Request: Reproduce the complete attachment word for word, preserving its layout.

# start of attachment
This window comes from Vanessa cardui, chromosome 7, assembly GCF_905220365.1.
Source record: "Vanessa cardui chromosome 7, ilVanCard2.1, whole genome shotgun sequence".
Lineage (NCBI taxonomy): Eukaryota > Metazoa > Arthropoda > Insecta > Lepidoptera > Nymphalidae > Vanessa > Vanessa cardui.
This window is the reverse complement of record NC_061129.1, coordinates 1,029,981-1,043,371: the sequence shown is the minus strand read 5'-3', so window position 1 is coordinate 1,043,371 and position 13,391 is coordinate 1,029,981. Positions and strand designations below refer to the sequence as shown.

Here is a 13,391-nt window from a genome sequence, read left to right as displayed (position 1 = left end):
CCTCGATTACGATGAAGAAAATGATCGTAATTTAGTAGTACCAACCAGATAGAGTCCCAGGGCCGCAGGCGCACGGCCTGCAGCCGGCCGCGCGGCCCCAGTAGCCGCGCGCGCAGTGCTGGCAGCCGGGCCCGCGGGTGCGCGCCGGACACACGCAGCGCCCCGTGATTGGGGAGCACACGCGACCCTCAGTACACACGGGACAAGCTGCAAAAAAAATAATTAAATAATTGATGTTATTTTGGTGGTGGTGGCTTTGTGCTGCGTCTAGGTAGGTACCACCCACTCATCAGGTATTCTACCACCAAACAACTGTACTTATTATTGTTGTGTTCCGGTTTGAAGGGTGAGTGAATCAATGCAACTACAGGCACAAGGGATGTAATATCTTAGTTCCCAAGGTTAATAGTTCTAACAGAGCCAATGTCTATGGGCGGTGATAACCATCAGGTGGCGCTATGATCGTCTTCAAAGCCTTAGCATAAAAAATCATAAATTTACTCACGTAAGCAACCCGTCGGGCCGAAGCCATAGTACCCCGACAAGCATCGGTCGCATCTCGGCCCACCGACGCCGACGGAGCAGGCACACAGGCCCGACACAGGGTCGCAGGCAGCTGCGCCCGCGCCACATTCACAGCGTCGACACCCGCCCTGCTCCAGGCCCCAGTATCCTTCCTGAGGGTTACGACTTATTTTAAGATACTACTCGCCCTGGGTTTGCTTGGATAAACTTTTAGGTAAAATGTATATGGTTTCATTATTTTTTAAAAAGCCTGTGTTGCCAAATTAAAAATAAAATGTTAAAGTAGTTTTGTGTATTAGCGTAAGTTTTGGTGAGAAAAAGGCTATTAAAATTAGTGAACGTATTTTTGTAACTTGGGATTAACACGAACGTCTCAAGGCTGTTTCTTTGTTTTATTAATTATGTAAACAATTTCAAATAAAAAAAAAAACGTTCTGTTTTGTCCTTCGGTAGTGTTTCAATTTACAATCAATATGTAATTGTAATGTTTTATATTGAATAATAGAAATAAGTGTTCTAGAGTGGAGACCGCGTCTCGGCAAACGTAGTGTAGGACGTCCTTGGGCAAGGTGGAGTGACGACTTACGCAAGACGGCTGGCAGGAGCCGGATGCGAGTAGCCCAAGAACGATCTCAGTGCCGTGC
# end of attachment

This window comes from Vanessa cardui, chromosome 7, assembly GCF_905220365.1.
Source record: "Vanessa cardui chromosome 7, ilVanCard2.1, whole genome shotgun sequence".
Lineage (NCBI taxonomy): Eukaryota > Metazoa > Arthropoda > Insecta > Lepidoptera > Nymphalidae > Vanessa > Vanessa cardui.
This window is the reverse complement of record NC_061129.1, coordinates 1,029,981-1,043,371: the sequence shown is the minus strand read 5'-3', so window position 1 is coordinate 1,043,371 and position 13,391 is coordinate 1,029,981. Positions and strand designations below refer to the sequence as shown.

Here is a 13,391-nt window from a genome sequence, read left to right as displayed (position 1 = left end):
CCTCGATTACGATGAAGAAAATGATCGTAATTTAGTAGTACCAACCAGATAGAGTCCCAGGGCCGCAGGCGCACGGCCTGCAGCCGGCCGCGCGGCCCCAGTAGCCGCGCGCGCAGTGCTGGCAGCCGGGCCCGCGGGTGCGCGCCGGACACACGCAGCGCCCCGTGATTGGGGAGCACACGCGACCCTCAGTACACACGGGACAAGCTGCAAAAAAAATAATTAAATAATTGATGTTATTTTGGTGGTGGTGGCTTTGTGCTGCGTCTAGGTAGGTACCACCCACTCATCAGGTATTCTACCACCAAACAACTGTACTTATTATTGTTGTGTTCCGGTTTGAAGGGTGAGTGAATCAATGCAACTACAGGCACAAGGGATGTAATATCTTAGTTCCCAAGGTTAATAGTTCTAACAGAGCCAATGTCTATGGGCGGTGATAACCATCAGGTGGCGCTATGATCGTCTTCAAAGCCTTAGCATAAAAAATCATAAATTTACTCACGTAAGCAACCCGTCGGGCCGAAGCCATAGTACCCCGACAAGCATCGGTCGCATCTCGGCCCACCGACGCCGACGGAGCAGGCACACAGGCCCGACACAGGGTCGCAGGCAGCTGCGCCCGCGCCACATTCACAGCGTCGACACCCGCCCTGCTCCAGGCCCCAGTATCCTTCCTGAGGGTTACGACTTATTTTAAGATACTACTCGCCCTGGGTTTGCTTGGATAAACTTTTAGGTAAAATGTATATGGTTTCATTATTTTTTAAAAAGCCTGTGTTGCCAAATTAAAAATAAAATGTTAAAGTAGTTTTGTGTATTAGCGTAAGTTTTGGTGAGAAAAAGGCTATTAAAATTAGTGAACGTATTTTTGTAACTTGGGATTAACACGAACGTCTCAAGGCTGTTTCTTTGTTTTATTAATTATGTAAACAATTTCAAATAAAAAAAAAAACGTTCTGTTTTGTCCTTCGGTAGTGTTTCAATTTACAATCAATATGTAATTGTAATGTTTTATATTGAATAATAGAAATAAGTGTTCTAGAGTGGAGACCGCGTCTCGGCAAACGTAGTGTAGGACGTCCTTGGGCAAGGTGGAGTGACGACTTACGCAAGACGGCTGGCAGGAGCCGGATGCGAGTAGCCCAAGAACGATCTCAGTGCCGTGC